NFL wide receiver Anquan Boldin recently led a group of fellow players to Capitol Hill to discuss the police brutality and black oppression in America. Joined by Philadelphia Eagles safety Malcolm Jenkins, Detroit Lions defensive back Johnson Bademosi, and former NFL wide receiver Donte Stallworth, Boldin said the following during the forum on Thursday:
“The community I come from wants and needs to know that they are being heard. We want to make sure that you, that those in position to bring positive change, understand the things that we as an African-American community are going through. We certainly do not feel that we’re being heard right now right now, especially when it comes to law enforcement and the way we are being policed. Our neighborhoods are feeling hurt, and they want to see change.”
This is the second trip that Boldin has taken to Capitol Hill to discuss police brutality.
Though the issue has been magnified ten-fold during contemporary times following highly publicized incidents like the murder of Trayvon Martin, police brutality has been the bane of black existence since the very formation of organized law enforcement in America. However, Boldin's overture is even more personal than most.
On October 15, 2015, Corey Jones, Boldin's cousin, was shot and killed by a Florida police officer after his car broke down while en route home from a performance with his church band. The officer, who fired six shots, killing Jones almost instantly, is being charged with one count of manslaughter by culpable negligence and one count of attempted first-degree murder with a firearm. He is scheduled to on on trial this fall.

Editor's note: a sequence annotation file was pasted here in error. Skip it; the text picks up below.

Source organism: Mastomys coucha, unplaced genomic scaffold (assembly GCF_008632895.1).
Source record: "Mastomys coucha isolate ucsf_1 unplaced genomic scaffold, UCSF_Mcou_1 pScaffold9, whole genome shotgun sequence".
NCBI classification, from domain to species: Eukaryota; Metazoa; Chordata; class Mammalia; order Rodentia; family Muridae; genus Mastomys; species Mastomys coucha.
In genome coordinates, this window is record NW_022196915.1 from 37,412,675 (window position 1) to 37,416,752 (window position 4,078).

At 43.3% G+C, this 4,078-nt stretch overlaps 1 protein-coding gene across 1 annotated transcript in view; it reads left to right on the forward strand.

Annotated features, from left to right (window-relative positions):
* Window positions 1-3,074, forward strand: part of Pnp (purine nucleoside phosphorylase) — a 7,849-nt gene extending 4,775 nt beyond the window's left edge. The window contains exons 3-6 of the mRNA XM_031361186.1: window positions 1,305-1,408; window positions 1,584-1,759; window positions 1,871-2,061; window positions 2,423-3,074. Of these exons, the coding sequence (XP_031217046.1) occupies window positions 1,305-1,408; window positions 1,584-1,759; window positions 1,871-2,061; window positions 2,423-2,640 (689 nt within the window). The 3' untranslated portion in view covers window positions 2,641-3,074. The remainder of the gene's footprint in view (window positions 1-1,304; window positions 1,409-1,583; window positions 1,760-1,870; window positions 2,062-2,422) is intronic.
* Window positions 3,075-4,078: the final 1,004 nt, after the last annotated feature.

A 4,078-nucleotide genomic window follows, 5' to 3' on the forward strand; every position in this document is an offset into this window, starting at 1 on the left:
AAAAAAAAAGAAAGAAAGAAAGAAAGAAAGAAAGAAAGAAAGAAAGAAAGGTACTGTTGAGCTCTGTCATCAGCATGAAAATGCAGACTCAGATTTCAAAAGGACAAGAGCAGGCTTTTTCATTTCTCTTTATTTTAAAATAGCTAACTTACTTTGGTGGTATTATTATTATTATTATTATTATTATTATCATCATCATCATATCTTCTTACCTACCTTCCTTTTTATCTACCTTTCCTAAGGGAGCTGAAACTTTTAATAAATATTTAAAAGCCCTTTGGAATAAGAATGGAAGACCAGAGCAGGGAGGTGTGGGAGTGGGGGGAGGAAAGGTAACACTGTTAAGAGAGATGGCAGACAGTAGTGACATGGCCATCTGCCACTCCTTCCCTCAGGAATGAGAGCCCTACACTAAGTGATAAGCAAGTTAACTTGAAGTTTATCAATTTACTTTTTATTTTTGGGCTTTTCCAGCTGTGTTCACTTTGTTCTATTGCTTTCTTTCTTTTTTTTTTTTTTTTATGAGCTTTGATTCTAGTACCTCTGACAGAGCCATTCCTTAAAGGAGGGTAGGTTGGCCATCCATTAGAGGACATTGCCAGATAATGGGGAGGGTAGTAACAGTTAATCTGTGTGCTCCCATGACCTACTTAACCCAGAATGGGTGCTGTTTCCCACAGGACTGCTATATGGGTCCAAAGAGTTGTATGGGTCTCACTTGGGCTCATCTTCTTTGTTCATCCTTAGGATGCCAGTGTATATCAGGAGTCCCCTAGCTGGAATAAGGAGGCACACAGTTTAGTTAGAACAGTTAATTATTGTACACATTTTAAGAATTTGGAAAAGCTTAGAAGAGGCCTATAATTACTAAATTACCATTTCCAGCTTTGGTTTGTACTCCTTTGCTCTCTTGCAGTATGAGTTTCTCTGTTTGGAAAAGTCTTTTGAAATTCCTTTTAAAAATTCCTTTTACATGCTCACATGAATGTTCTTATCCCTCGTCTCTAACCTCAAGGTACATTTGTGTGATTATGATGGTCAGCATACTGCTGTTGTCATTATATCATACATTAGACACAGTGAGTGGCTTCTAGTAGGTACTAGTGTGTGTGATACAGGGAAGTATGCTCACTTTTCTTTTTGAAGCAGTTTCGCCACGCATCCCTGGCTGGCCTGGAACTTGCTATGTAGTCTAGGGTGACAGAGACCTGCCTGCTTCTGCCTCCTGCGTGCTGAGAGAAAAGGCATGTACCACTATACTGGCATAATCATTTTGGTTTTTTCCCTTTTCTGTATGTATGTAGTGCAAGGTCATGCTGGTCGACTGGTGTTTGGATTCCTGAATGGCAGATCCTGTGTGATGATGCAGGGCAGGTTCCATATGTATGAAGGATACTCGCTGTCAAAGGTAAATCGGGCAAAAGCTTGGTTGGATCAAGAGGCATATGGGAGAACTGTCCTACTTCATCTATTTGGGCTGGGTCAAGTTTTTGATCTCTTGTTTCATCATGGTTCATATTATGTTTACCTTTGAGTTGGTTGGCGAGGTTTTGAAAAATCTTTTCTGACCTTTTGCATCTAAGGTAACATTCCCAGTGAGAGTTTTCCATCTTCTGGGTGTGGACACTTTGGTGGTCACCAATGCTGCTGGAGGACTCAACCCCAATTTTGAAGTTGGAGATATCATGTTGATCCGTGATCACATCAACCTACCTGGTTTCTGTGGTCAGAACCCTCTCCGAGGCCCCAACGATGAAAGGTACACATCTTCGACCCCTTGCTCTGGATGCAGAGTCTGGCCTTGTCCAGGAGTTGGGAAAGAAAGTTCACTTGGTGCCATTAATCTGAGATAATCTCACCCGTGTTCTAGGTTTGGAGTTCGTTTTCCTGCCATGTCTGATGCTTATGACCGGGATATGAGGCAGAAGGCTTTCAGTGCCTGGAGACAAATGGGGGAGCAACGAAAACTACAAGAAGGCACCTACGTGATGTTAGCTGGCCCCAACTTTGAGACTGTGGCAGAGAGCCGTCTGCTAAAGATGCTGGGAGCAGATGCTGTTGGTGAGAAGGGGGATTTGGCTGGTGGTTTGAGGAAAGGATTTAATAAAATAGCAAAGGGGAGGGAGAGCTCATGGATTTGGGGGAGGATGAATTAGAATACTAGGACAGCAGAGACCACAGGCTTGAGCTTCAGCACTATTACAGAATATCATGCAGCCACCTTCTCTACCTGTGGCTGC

The NFL players met with dozen of members of Congress from both sides of the aisle to discuss ways to improve relations between black communities and the officers that patrol them, along with potential legislative reforms to help reduce the number of Black people killed by the police. According to the Washington Post, there have been 257 killed in interactions with police officers since the start of 2017. 24 percent of them were Black.
As has been reported by The Shadow League, Americans of African descent are 2.5 times as likely as whites to be shot and killed by the police.
Here are the proposals the players feel will get some positive movement:
The Fair Chance Act, also known as the “Ban The Box” bill, would ban the federal government from requesting the criminal history of job applicants. The bill has bipartisan support ― along with Cummings, Sen. Corey Booker (D-N.J.), Rep. Darrell Issa (R-Calif.) and Sen. Ron Johnson (R-Wis.) also sponsored it.
Cummings is planning to re-introduce the legislation as soon as next week.
The second, the Law Enforcement Trust and Integrity Act, was introduced last year by Conyers and Sen. Ben Cardin (D-Md.). That bill would encourage local law enforcement agencies to adopt performance-based standards to reduce incidents of misconduct through improved training and protocols. It also aims to enhance investigations into misconduct.